Curious about George

Martinsburg’s historic train station now is home to a museum that brings to life George Washington – who worked in the Panhandle as a young surveyor – and other highlights of our area’s transportation history.

[cleeng_content id="116146831" description="Read it now!" price="0.15" t="article"]Now that Martinsburg’s newest museum has visits from local and state dignitaries such as Mayor George Karos and Gov. Earl Ray Tomblin under its belt, it’s time to usher in the intended audience: 4- to 12-year-olds.

The “For the kids, by George Children’s Museum” in the Caperton Train Station downtown is now open on Saturdays with more summer hours in the works.

A life-size model of George Washington circa 1754 when he was a canoe-paddling young surveyor in the Eastern Panhandle greets visitors to the new museum in the Caperton Train Station in Martinsburg.

A life-size model of George Washington circa 1754 when he was a canoe-paddling young surveyor in the Eastern Panhandle greets visitors to the new museum in the Caperton Train Station in Martinsburg.

And while the museum is brand new, the ideas behind it, the building that houses it and the stories it tells all go much farther back.

The notion of a museum in the Caperton Train Station was present even when the building was being brought back to life from condemnation nearly two decades ago, according to architect Lisa Dall’Olio, the museum’s designer.

The original portion of the building was first built in the 1840s as a hotel, she said. After the Civil War, the B&O Railroad turned it into a train station, she said.

Owned by the city of Martinsburg, the building underwent major restoration beginning in the 1990s. Dall’Olio and her husband Matt Grove served as the architects during those projects, during which a museum was always part of the potential concept, she explained.

In particular, grant money was more readily available for museums that tell transportation stories, Dall’Olio said.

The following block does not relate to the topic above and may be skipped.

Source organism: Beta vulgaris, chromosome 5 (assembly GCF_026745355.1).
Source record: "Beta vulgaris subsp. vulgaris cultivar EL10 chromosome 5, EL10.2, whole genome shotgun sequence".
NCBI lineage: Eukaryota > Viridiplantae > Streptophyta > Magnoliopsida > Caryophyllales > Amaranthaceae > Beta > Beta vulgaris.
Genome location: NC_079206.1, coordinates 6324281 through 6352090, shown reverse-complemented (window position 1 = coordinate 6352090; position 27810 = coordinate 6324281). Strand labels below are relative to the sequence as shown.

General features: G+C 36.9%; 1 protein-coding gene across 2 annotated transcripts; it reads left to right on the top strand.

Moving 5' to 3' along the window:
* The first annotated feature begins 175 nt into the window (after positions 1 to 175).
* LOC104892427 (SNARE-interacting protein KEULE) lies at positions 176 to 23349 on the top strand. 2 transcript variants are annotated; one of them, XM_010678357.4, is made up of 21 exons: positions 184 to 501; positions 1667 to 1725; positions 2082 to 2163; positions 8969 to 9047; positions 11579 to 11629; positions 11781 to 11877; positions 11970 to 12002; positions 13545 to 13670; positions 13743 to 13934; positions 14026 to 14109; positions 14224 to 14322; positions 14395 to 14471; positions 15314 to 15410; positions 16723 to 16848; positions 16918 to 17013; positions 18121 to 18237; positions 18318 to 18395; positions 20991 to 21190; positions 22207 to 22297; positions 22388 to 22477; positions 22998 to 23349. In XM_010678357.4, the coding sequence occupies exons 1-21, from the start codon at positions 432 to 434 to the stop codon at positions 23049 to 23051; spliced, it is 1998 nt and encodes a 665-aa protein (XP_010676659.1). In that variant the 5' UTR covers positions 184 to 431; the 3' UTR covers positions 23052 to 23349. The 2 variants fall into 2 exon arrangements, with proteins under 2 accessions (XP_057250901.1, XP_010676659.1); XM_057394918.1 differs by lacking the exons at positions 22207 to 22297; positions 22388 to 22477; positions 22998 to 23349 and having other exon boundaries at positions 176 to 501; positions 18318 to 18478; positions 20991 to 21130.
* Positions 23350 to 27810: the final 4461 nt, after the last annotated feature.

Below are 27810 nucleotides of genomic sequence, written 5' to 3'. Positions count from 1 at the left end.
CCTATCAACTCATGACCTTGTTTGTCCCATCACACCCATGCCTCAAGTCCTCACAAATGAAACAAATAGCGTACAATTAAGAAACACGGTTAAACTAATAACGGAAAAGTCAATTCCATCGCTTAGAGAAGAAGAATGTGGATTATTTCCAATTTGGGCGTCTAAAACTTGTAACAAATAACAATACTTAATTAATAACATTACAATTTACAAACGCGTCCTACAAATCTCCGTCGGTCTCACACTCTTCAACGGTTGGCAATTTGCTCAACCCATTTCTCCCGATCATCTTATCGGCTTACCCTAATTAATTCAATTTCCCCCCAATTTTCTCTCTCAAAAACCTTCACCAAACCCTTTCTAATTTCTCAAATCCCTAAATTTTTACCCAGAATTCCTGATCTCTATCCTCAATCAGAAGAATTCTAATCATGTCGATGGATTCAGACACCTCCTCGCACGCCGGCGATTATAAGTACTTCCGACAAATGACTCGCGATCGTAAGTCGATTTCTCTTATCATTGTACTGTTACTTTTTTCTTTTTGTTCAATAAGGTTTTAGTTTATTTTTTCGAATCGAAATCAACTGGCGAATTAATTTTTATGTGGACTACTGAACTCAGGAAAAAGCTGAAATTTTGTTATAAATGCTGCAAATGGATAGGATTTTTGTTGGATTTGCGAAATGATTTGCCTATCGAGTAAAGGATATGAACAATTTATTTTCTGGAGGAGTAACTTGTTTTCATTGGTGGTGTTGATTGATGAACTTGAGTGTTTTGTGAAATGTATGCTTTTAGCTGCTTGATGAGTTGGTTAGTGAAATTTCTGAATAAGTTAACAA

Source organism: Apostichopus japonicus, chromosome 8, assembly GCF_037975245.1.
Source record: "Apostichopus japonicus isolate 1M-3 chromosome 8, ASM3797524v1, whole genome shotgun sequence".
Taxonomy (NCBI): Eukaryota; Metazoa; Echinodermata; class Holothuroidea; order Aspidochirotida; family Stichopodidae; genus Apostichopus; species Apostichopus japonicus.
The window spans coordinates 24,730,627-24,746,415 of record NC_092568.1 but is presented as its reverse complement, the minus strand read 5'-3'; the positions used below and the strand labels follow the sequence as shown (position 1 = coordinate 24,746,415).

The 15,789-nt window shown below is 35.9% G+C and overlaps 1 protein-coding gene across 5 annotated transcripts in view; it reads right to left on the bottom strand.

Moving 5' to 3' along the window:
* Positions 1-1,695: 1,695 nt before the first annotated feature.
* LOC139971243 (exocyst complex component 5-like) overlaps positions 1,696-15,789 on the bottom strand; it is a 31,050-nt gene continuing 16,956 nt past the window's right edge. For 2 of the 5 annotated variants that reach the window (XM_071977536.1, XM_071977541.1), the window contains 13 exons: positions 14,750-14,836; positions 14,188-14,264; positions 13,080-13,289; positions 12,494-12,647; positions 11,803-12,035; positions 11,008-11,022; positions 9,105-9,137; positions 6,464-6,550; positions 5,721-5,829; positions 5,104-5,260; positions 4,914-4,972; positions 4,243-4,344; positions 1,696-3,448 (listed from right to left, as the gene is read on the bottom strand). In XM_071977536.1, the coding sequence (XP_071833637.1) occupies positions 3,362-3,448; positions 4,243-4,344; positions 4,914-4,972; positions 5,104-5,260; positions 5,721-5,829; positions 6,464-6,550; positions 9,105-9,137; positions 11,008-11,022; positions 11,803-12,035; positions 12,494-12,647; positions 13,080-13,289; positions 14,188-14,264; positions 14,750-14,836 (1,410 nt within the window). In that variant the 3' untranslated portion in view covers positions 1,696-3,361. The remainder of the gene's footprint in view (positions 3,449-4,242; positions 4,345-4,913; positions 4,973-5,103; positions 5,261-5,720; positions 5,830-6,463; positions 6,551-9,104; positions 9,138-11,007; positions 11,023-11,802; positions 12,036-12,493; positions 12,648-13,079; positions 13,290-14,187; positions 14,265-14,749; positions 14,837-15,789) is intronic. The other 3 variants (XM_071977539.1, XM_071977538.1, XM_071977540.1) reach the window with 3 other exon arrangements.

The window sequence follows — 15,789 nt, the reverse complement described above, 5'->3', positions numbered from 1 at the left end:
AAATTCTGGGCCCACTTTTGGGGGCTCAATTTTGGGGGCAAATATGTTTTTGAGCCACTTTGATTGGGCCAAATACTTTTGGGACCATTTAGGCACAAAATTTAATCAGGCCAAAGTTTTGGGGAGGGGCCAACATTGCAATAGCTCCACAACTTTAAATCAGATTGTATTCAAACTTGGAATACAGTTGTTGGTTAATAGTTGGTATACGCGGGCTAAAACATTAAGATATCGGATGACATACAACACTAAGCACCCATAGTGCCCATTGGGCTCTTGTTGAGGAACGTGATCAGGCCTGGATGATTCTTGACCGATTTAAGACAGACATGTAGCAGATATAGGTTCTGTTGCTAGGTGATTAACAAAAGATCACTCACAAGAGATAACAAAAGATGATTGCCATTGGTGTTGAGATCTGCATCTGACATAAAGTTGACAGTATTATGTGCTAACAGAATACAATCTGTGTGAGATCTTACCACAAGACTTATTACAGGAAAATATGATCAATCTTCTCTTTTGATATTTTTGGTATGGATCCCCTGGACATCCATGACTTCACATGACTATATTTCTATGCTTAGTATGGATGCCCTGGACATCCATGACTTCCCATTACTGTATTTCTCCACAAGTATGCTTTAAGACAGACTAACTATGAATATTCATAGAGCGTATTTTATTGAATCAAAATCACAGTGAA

Eventually, grants came through from the National Scenic Byway Foundation and the North American Railway Foundation to make the museum possible as part of the Washington Heritage Trail, the 136-mile designated national scenic byway that runs through the three counties of the Eastern Panhandle.

Dall’Olio was hired as the museum’s designer, but it was Jim Castleman, she said, who came up with the idea of using the space for stories of the Washington Heritage Trail aimed toward children.

Castleman, the museum’s project director, said the idea sparked with the simple observation that kids love the train station.

While Castleman is quick to note that there is still much to be done before the museum is finished, there already are showstoppers on view, including a grand, life-size depiction of a 19-year-old George Washington in a canoe to greet visitors to the station.

Colored dots help visitors navigate three different journeys through the multi-level train station.

Passports take children to a wall featuring the profiles of many different historical figures important to the region, from Martinsburg founder Adam Stephen to the late U.S. Sen. Robert C. Byrd.

Kids also can take a 3-D simulated bike ride featuring stops along the Washington Heritage Trail.

A “Working on the Railroad” room shines the spotlight on different jobs along the railroad such as a station agent and Pullman porter, each featuring interactive components.

Along the low wall of the room, a toy wooden railway for toddlers will entertain the younger siblings so that older children can spend more time exploring the rest of the gallery.

In another room behind that exhibit, an impressive re-creation of Martinsburg’s Queen Street has been built entirely out of Legos.

Several bins contain all the extra pieces, offering museum visitors a chance to be architects, too.

In another part of the museum, three rooms represent three different centuries along the Washington Heritage Trail. In one, a store is represented replete with a reproduction image from a dry goods store in Harpers Ferry.

From the Lego pieces to a long wall featuring train cars and moveable magnets in the “bridge” between the station and the nearby Roundhouse , there are seemingly endless parts and piece in the museum for children to explore.

Dall’Olio designed all of them.

“The city was kind of crazy to let me do this because I am an architect, not a museum designer,” she joked. The project was nonetheless one that she poured herself into over the course of a few years.

She commends city leaders for being smart enough to see the potential of a museum as an economic generator – and for their cooperation during the design, including relocating police evidence when she asked to turn a storage spot into exhibition room.

While the museum’s summer staffing and hours are still being ironed out, the museum will be open on Saturdays from 10 a.m. to 4 p.m. and by appointment by calling 304-264-9977.


Want to go?
What: “For the kids by George, Children’s Museum”
Where: Inside the Caperton Train Station at 229 E. Martin St., Martinsburg
When: Open from 10 a.m. to 4 p.m. Saturdays and by appointment by calling 304-264-9977.
How much: Admission costs $7; children under 4 get in free.
For details: Find “For the kids, by George Children’s Museum” on Facebook or at[/cleeng_content]

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